Belasco—“Seven Chances.” Dramatized Short Story.
Harris—“Under Sentence.” Founded on a Short Story.
Criterion—“Major Pendennis.” Dramatized—if you can call it that—Novel.
48th Street Theatre—“Rich Man, Poor Man.” Dramatized Novel.


WITH the exception of musical plays, two of which are musical versions of old farces, the only non-hash ventures are “Turn to the Right,” “Upstairs and Down,” “Backfire,” “Cheating Cheaters,” “Hush!” and “Arms and the Girl.” It is, so to speak, a bit thick.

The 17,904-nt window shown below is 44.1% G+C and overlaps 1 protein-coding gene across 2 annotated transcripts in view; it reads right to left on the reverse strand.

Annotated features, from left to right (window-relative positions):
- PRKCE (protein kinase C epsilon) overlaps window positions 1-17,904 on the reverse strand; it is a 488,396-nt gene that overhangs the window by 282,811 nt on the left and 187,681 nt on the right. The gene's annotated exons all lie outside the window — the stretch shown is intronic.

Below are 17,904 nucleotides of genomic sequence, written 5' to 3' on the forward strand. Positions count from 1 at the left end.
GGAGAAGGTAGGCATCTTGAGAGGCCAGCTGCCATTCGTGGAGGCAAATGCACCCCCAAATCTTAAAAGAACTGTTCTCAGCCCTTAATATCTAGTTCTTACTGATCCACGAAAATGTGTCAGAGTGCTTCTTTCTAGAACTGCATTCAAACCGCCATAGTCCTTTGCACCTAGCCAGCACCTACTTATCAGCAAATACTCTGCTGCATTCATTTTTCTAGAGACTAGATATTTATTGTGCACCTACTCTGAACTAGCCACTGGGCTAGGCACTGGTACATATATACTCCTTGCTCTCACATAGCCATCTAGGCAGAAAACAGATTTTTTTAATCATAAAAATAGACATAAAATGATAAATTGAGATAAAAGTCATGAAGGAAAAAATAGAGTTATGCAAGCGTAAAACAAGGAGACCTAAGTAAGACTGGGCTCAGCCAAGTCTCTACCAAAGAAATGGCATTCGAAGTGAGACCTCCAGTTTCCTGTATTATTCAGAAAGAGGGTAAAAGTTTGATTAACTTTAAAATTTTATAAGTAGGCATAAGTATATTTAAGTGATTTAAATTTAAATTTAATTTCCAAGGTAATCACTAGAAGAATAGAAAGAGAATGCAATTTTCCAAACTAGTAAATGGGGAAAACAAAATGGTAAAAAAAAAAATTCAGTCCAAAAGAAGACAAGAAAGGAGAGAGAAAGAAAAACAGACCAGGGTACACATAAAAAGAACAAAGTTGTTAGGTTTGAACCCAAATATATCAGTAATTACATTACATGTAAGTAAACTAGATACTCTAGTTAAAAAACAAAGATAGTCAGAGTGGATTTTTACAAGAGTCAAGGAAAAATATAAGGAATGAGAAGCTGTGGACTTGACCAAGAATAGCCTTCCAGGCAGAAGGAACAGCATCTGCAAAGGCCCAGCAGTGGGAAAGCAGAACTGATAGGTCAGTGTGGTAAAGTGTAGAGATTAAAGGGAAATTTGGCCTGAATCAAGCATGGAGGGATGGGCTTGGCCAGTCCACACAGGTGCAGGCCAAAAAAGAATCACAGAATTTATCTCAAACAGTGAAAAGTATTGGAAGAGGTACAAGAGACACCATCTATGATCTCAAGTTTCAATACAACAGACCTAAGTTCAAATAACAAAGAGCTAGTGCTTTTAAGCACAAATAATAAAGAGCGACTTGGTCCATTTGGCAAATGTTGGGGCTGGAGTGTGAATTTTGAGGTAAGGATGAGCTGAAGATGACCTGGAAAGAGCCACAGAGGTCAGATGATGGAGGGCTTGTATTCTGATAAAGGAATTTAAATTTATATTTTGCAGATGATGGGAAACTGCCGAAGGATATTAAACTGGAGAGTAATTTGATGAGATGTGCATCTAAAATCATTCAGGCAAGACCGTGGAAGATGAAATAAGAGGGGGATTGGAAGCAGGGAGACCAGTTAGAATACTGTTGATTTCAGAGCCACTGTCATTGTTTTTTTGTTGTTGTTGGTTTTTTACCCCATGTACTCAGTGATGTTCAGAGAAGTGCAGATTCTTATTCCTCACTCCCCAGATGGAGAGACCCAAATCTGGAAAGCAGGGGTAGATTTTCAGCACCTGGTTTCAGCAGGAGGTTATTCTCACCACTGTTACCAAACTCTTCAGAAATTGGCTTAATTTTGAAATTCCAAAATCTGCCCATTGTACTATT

That it is possible for a playwright, if he gets another playwright to assist him and devotes to resolute thinking part of his nightly pinochle time, to turn out a real play is proved by “Arms and the Girl.” In any season this little comedy would have been a gem, but in the arid desert of the present one it stands out like an oasis full of diamond mines. It has the proud distinction of being the only production except “Turn to the Right” which one would voluntarily see again. It has the best central idea of any of the season’s plays, and enough situations to equip half a dozen farce-comedies in these anaemic times. It serves also as the means of introducing to Broadway Miss Fay Bainter, and even “Backfire” might have been forgiven if it had done anything as good as that. Miss Bainter’s advent from nowhere and her instant success form the season’s biggest sensation. The unknown actress leaping into fame in a single night is a favorite theme with writers of fiction, but it does not often happen in real life. Miss Bainter has arrived with the sensational suddenness hitherto monopolized by understudies in the all-fiction magazines,—those fortunate girls who are called on to play the star’s part at five minutes’ notice, and, by Jove, who should be in front that night but Heywood Sherwin, the great critic of the Manhattan News!